What happens if your blood sugar is over 1000 mg/dL? Why is this dangerous? The body cannot sustain blood glucose levels of 1000 or anywhere close to this amount. Long-term levels of 200 to 300 or even lower cause damage to blood vessels, nerves, kidneys and eyes, greatly increasing the risk of cardiovascular disease and serious kidney problems.
When blood sugar levels reach 600, a diabetic coma may occur. This is an extremely dangerous and potentially life-threatening condition that people with diabetes and hyperglycemia are at risk for. Some people who go into a diabetic coma are not aware that they have diabetes. Being aware of blood glucose levels and the symptoms of a diabetic coma is important. Usually before such a major complication occurs there are warning signs such as:
- Increased thirst
- More frequent urination
- Stomach pain
- Trouble breathing
- Breath with a fruity-odor
- Altered mental state
If these symptoms occur seek medical attention right away. They will probably develop over a period of weeks. Check your blood sugar levels if possible. If vomiting starts or symptoms worsen, get to a hospital right away.
One major cause of a diabetic coma is diabetic ketoacidosis, which can also lead to death if untreated. Diabetic ketoacidosis occurs when insulin levels are so low that the body burns its own fat as fuel. Ketones are a natural byproduct of the breakdown of fat. Excess ketones cause the body to become dangerously acidic, leading to symptoms such as nausea, sweet breath, confusion and trouble breathing, which can lead to a coma and death. Ketoacidosis is most common with type 1 diabetics, although it is possible for it to happen to a type 2 diabetic.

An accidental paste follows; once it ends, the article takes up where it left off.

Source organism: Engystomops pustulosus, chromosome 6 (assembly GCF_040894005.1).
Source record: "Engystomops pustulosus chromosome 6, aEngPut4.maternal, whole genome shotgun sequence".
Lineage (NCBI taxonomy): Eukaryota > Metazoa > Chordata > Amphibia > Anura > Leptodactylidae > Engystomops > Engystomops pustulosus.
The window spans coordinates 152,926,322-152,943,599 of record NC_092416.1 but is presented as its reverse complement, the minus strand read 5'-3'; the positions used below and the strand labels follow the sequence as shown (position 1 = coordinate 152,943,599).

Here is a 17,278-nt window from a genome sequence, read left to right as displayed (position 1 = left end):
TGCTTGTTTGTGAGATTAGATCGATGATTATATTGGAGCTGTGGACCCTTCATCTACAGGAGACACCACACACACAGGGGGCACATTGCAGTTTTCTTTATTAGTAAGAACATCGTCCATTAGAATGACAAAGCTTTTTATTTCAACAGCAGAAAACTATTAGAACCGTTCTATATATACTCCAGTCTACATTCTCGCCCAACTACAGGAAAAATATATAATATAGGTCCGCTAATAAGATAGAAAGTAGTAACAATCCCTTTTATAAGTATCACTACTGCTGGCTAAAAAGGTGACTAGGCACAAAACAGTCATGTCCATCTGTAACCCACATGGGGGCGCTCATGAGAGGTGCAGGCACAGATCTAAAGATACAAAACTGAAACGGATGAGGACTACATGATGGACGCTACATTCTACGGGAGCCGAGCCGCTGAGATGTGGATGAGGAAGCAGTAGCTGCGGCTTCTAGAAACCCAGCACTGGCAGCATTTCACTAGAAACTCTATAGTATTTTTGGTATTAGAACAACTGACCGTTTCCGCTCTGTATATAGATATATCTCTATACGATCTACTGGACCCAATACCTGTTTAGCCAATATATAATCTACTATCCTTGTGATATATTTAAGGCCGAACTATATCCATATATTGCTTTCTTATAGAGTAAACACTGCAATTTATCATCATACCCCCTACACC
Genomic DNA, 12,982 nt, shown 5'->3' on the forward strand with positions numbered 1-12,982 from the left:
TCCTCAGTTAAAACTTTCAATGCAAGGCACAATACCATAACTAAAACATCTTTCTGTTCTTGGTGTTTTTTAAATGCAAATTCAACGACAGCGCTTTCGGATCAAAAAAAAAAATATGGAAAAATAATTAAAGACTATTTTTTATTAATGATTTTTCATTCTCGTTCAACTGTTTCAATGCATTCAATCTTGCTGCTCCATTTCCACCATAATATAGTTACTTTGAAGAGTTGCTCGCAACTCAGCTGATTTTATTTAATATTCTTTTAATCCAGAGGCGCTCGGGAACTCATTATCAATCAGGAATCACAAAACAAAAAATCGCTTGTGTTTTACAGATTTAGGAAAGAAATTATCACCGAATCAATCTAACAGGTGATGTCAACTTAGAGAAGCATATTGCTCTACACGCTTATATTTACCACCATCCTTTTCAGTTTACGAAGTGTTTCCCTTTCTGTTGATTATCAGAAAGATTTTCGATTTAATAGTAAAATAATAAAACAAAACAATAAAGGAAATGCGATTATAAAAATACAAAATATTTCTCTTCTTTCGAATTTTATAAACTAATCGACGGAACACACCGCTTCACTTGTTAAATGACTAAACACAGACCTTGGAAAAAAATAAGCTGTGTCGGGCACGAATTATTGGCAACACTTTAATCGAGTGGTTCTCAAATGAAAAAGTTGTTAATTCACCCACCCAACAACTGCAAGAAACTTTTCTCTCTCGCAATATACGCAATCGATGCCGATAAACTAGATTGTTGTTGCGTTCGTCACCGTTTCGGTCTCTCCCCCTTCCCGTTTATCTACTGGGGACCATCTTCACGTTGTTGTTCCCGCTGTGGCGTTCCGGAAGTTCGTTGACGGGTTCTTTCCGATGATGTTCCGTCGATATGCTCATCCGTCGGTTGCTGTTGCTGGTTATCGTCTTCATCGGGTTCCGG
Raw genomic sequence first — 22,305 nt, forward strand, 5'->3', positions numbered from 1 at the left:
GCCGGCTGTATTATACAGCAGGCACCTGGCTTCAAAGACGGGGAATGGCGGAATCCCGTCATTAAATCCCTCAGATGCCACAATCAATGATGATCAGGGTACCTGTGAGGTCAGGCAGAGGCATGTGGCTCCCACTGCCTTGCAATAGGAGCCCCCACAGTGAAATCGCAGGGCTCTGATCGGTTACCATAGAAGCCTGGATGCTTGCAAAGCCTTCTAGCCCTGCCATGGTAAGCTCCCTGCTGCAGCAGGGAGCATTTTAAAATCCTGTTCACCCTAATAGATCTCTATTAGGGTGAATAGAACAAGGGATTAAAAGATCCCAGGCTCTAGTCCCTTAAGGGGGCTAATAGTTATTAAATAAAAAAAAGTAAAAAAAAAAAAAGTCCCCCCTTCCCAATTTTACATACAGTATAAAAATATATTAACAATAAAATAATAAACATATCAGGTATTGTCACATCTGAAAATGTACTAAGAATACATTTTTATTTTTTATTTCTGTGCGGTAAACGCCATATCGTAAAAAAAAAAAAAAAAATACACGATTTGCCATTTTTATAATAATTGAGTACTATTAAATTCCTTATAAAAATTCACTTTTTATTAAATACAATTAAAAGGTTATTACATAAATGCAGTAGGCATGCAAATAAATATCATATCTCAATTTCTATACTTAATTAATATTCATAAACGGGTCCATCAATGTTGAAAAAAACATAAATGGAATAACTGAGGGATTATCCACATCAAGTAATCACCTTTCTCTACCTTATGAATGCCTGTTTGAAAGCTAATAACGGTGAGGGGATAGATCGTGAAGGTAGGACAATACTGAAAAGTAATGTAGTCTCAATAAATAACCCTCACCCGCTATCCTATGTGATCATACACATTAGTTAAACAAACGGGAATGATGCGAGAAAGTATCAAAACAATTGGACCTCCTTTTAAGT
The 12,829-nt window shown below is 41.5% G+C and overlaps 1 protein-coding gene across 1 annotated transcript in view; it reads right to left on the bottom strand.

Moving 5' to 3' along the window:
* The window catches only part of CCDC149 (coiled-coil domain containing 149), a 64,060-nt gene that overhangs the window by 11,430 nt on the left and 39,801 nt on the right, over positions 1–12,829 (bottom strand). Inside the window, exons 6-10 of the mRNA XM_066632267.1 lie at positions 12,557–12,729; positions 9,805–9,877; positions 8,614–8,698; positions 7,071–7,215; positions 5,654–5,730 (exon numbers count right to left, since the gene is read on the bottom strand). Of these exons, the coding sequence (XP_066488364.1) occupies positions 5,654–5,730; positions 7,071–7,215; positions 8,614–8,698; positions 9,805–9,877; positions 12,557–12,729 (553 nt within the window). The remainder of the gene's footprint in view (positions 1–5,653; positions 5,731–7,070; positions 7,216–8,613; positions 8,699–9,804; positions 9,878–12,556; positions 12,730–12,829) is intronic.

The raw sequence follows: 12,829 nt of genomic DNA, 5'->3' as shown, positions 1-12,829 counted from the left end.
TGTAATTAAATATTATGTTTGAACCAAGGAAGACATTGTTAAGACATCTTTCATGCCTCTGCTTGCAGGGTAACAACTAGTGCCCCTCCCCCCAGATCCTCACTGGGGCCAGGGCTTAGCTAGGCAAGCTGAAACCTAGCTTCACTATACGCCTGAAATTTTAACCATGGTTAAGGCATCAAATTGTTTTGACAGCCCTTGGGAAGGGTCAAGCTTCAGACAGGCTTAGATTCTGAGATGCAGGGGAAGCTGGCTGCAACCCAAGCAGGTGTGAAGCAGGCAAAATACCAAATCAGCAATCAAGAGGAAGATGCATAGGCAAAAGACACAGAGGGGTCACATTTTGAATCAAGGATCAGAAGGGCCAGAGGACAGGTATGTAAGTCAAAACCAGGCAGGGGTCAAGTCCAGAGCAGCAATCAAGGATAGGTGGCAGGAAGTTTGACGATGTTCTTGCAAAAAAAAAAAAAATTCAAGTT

People who have type 2 diabetes also have to be aware of hyperosmolar syndrome, which occurs at blood sugar levels of 600 mg/dL. It is more common amongst older people who are more prone to dehydration, and to diabetics who are taking steroid medications. In this case very high blood sugar thickens the blood. As a reaction the body filters out the excess sugar though the urine, leading to the release of a lot of fluids. Symptoms of hyperosmolar syndrome include vision changes, dry mouth, fever, increased urination, warm skin but no sweating, weakness on one side of the body, confusion and tiredness. It can also lead to a coma and death if not treated.
All of these instances are medical emergencies. Contact medical help immediately if your blood sugar levels spike or if these symptoms occur. Keep in mind that not everyone that has diabetes has been diagnosed — it is still possible to reach dangerous blood sugar levels even if you do not consider yourself a diabetic.